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Shop owners say Colorado Springs medical marijuana industry will decline

Shop owners say Colorado Springs medical marijuana industry will decline
Posted at 10:58 PM, Nov 09, 2022
and last updated 2022-11-10 00:58:29-05

COLORADO SPRINGS — Colorado Springs voters said ‘no’ to legalizing recreational marijuana sales in the city, and now the future of the local medical industry could look different.

Local dispensary shop owners have seen a decline in sales this year, and it’s been one of the most challenging years yet. New legislation went into effect in January of this year, that limits how much medical marijuana customers can buy.

Now, local dispensary shop owners say the decision by Colorado Springs voters could shape how the industry looks in the next few years. That's why many shop owners were hoping ballot issue 300 and ballot issue 301 would pass.

“It definitely would have been a game changer for us,” said Troy VanOrden, the owner of Elevations Medical Dispensary located just off of N. Academy.

“I think we probably would have tripled, to five times in sales. So it was a significant difference for us. Actually, we had a sale pending based on recreational marijuana that now is no longer going through, so we definitely felt that a lot,” he added.

At VanOrden’s shop, sales have dropped by about 15%. He mentioned while his business did take a hit, it’s nowhere near as big as other businesses he knows about.

He said he knows other shops in town that have seen sales drop by about 40% this year, and the future of some of those businesses remains uncertain.

“For sure, they'll definitely be some closures. I know they were closing up until the vote, so they were already starting to close,” said VanOrden, who mentioned 2022 has been the toughest year so far, in his nearly eight years of owning the business. “Luckily we’re doing alright, and we’re going to keep operating as best we can with the laws we’re given.”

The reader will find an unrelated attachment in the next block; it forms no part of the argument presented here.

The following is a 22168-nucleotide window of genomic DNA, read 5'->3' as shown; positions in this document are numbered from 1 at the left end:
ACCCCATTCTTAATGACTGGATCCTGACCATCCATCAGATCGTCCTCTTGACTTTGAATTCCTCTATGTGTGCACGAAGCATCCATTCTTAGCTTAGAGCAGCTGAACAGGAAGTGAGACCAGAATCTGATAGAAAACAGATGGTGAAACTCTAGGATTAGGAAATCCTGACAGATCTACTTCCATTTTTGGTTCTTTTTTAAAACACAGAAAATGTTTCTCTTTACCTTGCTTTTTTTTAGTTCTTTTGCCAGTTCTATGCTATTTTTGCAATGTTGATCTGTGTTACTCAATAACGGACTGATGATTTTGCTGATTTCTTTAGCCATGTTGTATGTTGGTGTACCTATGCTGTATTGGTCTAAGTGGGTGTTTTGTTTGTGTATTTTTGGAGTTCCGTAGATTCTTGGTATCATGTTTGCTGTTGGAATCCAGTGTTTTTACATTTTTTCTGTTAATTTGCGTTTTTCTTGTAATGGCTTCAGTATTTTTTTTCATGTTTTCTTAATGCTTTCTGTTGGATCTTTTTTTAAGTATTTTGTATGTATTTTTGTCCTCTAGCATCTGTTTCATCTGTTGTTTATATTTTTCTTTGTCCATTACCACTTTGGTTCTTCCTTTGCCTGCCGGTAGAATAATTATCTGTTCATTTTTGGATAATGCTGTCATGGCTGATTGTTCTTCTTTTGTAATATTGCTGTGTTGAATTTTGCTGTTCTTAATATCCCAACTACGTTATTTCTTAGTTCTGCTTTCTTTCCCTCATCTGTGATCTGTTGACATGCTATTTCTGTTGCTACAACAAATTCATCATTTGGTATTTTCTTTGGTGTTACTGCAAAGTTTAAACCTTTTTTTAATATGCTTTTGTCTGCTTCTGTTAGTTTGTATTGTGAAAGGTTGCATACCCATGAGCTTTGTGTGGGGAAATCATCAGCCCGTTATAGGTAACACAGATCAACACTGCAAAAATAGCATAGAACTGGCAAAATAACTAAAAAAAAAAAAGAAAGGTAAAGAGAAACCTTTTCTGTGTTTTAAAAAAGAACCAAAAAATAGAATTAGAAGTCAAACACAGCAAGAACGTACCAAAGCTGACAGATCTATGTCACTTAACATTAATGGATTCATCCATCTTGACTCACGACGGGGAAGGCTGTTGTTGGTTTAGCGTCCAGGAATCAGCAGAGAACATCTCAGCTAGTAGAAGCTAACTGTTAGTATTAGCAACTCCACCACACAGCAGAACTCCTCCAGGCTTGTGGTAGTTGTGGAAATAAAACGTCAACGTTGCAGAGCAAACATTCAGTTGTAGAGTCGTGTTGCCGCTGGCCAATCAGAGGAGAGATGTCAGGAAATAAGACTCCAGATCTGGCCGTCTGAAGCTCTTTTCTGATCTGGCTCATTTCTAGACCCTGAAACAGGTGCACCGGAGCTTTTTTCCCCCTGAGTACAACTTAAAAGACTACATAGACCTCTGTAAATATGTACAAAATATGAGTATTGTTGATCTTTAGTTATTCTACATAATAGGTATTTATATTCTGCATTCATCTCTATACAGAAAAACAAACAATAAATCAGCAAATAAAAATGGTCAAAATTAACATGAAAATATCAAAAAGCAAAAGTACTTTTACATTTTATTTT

Jamie Delvecchio is the director of retail operations at The Green Source, where sales have also been down. The company has five locations, four in the Springs, and one in Pueblo West.

“It’s definitely something I’ve never experienced in the 12 years I’ve been in the industry. I’ve never seen things be so slow everywhere,” said Delvecchio. “People are running specials trying to pull in customers any way they can, just to get those people in the door to get that revenue.”

Delvecchio, like many others in the medical marijuana business, were hoping voters would pass the measures.

“It would kind of give us that fresh start where we've seen the hit the last few months,” said Delvecchio. “But I know that it’s going to impact a huge, huge number of stories and companies negatively.”

Delvecchio says now, she's worried about medical patients getting their medication, or people who don’t have a medical card, but still want to treat their ailments. She’s also concerned about what the future of the industry will look like.

“There were several people that said, ‘if it doesn't pass, we're just going to pick up and go because it's not sustainable.’ So you know, it’s unfortunate,” said Delvecchio.

Right now, the plan for many is to just keep pushing forward.

“It’s time just to regroup and come up with a new strategy and and keep on moving forward,” said Delvecchio.

This was the first time Colorado Springs voters had a say in in whether or not recreational sales would be legal in the city. The vote means that more than 100 businesses in town will continue to require a medical card from patients.

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